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Justice Department Does Not Want to Jail Poor People Over Fine Nonpayment

Flag of the United States Department of Justice (DOJ). See 28 C.F.R. § 0.146; see also 41 id. (JPMR) § 128-1.5008(a)(1) (describing the flag of the Department of Justice, which contains the Department's seal, as follows: "the ... flag shall consist of a rectangular base background of ultramarine blue, bearing an eagle on a shield, a scroll and the inscription 'Department of Justice.' The eagle faces to the left, with its left claw holding 13 arrows with the tips facing down. Its right claw holds an olive branch. The shield consists of a white base, a blue chief and six scarlet stripes. The scroll shall read in bold blue letters, 'QUI PRO DOMINA JUSTITIA SEQUITUR,'.... The inscription 'DEPARTMENT OF JUSTICE' shall be in bold white letters, centered above the eagle. The fringe shall be white." The section also describes the various flags of the Attorney General, the Deputy Attorney General, the Associate Attorney General, the Solicitor General, and the Assistant Attorneys General).

The Justice Department discourages the state court systems from putting the defendants to jail when they fail to pay fees or fines, and advised against the use of anything that violates the Constitution, thereby, destroying the trust of the community.

The federal government sent a letter on Monday to the state court administrators, making clear that the judges must consider having alternatives instead of jailing poor defendants who cannot pay their fines. The letter also states that the defendants must not be locked up without the presence of a judge who can establish that the defendant deliberately failed to pay, NBC News reported.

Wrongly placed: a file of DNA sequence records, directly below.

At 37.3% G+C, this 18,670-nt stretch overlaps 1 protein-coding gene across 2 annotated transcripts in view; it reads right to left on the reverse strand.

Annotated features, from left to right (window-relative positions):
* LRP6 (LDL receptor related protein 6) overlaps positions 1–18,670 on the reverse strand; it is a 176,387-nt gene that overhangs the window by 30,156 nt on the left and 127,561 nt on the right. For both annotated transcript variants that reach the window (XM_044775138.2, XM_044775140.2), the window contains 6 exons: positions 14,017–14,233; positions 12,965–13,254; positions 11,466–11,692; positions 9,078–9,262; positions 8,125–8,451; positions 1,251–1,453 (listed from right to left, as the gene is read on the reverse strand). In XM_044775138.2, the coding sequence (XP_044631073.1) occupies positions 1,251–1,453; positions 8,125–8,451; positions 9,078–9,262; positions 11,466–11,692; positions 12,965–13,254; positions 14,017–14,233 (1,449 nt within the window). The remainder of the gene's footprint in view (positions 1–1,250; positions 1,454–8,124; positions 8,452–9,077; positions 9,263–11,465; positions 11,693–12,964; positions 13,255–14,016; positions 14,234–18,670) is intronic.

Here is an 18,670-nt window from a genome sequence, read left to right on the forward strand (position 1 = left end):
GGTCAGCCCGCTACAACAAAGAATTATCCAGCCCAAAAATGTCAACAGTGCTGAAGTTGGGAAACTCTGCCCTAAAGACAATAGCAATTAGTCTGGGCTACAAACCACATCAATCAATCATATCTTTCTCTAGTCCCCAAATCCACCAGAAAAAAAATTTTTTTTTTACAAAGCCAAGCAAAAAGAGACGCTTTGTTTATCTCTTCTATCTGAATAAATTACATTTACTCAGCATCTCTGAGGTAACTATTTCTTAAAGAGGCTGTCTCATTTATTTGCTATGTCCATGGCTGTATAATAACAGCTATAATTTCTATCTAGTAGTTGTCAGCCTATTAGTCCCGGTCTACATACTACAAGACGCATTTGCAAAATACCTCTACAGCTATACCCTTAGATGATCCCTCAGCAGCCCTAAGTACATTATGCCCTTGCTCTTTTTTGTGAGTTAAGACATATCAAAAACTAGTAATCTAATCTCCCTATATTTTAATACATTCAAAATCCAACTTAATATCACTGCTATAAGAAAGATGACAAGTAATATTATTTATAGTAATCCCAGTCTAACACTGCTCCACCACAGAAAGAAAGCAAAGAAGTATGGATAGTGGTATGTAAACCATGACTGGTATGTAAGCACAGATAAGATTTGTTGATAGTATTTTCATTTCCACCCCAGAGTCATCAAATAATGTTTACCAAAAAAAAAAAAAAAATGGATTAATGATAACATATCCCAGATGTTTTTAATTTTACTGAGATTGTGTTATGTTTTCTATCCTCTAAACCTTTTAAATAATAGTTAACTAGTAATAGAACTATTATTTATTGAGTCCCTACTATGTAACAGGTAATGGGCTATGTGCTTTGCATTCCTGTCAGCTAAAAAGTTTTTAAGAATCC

Justice Department came out with the said memo after a meeting in December with court administrators, judges, prosecutors and others, wherein the improvements in the way of assessing the court fines and fees were discussed.

A new guidance was established at the time when some local courts are believed to be punishing the poor people because of their poverty by forcing fees and fines, that when they fail to pay, may lead to jail time. Such practice was discovered last year through a critical federal report on the city government of Ferguson, Missouri, in which a conclusion was made stating that the municipal court made revenue a priority instead of safety.

While the state court system works separately from the Justice Department, the memo is meant to notify local judges regarding the violation of federal law if jail time is ordered for unpaid fine, as it pushes the people in a series of increasing debt, unemployment and useless incarceration.

Furthermore, the letter states that the defendants must be given proper notice by the courts when implementing fees or fines and that bonds that the defendant cannot afford to pay should not be imposed.

Meanwhile, the Justice Department announced competitive grants worth $2.5 million to local and state governments that may wish to review changes in the assessment and enforcement of court fines and fees, Yahoo reported.

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